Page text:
French window

French window
Window Win"dow, n. [OE. windowe, windoge, Icel. vindauga window, properly, wind eye; akin to Dan. vindue. ????. See {Wind}, n., and {Eye}.] [1913 Webster] 1. An opening in the wall of a building for the admission of light and air, usually closed by casements or sashes containing some transparent material, as glass, and capable of being opened and shut at pleasure. [1913 Webster]

I leaped from the window of the citadel. --Shak. [1913 Webster]

Then to come, in spite of sorrow, And at my window bid good morrow. --Milton. [1913 Webster]

2. (Arch.) The shutter, casement, sash with its fittings, or other framework, which closes a window opening. [1913 Webster]

3. A figure formed of lines crossing each other. [R.] [1913 Webster]

Till he has windows on his bread and butter. --King. [1913 Webster]

4. a period of time in which some activity may be uniquely possible, more easily accomplished, or more likely to succeed; as, a launch window for a mission to Mars. [PJC]

5. (Computers) a region on a computer display screen which represents a separate computational process, controlled more or less independently from the remaining part of the screen, and having widely varying functions, from simply displaying information to comprising a separate conceptual screen in which output can be visualized, input can be controlled, program dialogs may be accomplished, and a program may be controlled independently of any other processes occurring in the computer. The window may have a fixed location and size, or (as in modern Graphical User Interfaces) may have its size and location on the screen under the control of the operator. [PJC]

{French window} (Arch.), a casement window in two folds, usually reaching to the floor; -- called also {French casement}.

{Window back} (Arch.), the inside face of the low, and usually thin, piece of wall between the window sill and the floor below.

{Window blind}, a blind or shade for a window.

{Window bole}, part of a window closed by a shutter which can be opened at will. [Scot.]

{Window box}, one of the hollows in the sides of a window frame for the weights which counterbalance a lifting sash.

{Window frame}, the frame of a window which receives and holds the sashes or casement.

{Window glass}, panes of glass for windows; the kind of glass used in windows.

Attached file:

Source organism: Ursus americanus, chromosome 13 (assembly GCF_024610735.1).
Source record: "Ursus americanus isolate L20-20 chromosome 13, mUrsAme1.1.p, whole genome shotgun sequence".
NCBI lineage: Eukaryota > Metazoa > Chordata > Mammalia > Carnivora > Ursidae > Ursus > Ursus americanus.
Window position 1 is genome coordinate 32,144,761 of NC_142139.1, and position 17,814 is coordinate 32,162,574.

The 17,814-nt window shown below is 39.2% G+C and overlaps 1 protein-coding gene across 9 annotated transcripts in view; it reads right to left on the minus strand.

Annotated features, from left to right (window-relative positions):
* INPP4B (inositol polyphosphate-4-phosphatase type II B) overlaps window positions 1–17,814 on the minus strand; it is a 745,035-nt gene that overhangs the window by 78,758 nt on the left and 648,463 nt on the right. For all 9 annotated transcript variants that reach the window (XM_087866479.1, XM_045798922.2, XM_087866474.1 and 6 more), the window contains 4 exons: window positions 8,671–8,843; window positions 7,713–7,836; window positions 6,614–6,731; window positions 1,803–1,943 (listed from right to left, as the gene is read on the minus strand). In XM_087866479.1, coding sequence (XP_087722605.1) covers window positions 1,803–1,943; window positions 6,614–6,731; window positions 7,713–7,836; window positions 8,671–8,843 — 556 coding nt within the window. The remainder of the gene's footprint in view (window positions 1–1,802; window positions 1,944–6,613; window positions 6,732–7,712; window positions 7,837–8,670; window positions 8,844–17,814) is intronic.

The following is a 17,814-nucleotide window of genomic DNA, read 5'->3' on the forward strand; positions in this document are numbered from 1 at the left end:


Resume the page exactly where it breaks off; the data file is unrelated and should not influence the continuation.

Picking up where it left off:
{Window martin} (Zo["o]l.), the common European martin. [Prov. Eng.]

{Window oyster} (Zo["o]l.), a marine bivalve shell ({Placuna placenta}) native of the East Indies and China. Its valves are very broad, thin, and translucent, and are said to have been used formerly in place of glass.

{Window pane}. (a) (Arch.) See {Pane}, n., 3 (b) . (b) (Zo["o]l.) See {Windowpane}, in the Vocabulary.

{Window sash}, the sash, or light frame, in which panes of glass are set for windows.

{Window seat}, a seat arranged in the recess of a window. See {Window stool}, under {Stool}.

{Window shade}, a shade or blind for a window; usually, one that is hung on a roller.

{Window shell} (Zo["o]l.), the window oyster.

{Window shutter}, a shutter or blind used to close or darken windows.

{Window sill} (Arch.), the flat piece of wood, stone, or the like, at the bottom of a window frame.

{Window swallow} (Zo["o]l.), the common European martin. [Prov. Eng.]

{Window tax}, a tax or duty formerly levied on all windows, or openings for light, above the number of eight in houses standing in cities or towns. [Eng.] [1913 Webster]

The Collaborative International Dictionary of English. 2000.

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Look at other dictionaries:

  • French window — French French (fr[e^]nch), prop. a. [AS. frencisc, LL. franciscus, from L. Francus a Frank: cf. OF. franceis, franchois, fran[,c]ois, F. fran[,c]ais. See {Frank}, a., and cf. {Frankish}.] Of or pertaining to France or its inhabitants. [1913… …   The Collaborative International Dictionary of English

  • French window — ► NOUN ▪ each of a pair of glazed doors in an outside wall …   English terms dictionary

  • French window — noun a French door situated in an exterior wall of a building (Freq. 1) • Hypernyms: ↑French door * * * noun, pl ⋯ dows [count] : a pair of windows that have many small panes and that reach to the floor and open in the middle like doors * * *… …   Useful english dictionary

  • French window — French windows N COUNT: usu pl French windows are a pair of glass doors which you go through into a garden or onto a balcony. Syn: French door …   English dictionary

  • French window — French′ win′dow n. archit. bui one of a pair of casement windows extending to the floor and usu. giving access, as from a room to a porch …   From formal English to slang

  • French window — /frɛntʃ ˈwɪndoʊ/ (say french windoh) noun a casement window, usually one of a pair, reaching to floor level, so serving as both a window and a door, and usually opening on to a garden or balcony …  

  • French window — noun an outside door with glass panes, serving as a window and a door …   Wiktionary

  • French window — noun Date: 1801 a pair of casement windows that reaches to the floor, opens in the middle, and is placed in an exterior wall …   New Collegiate Dictionary

  • French window — a pair of casement windows extending to the floor and serving as portals, esp. from a room to an outside porch or terrace. [1795 1805] * * * …   Universalium

  • French window — long windows reaching to the floor and hinged at the sides which open in the middle …   English contemporary dictionary

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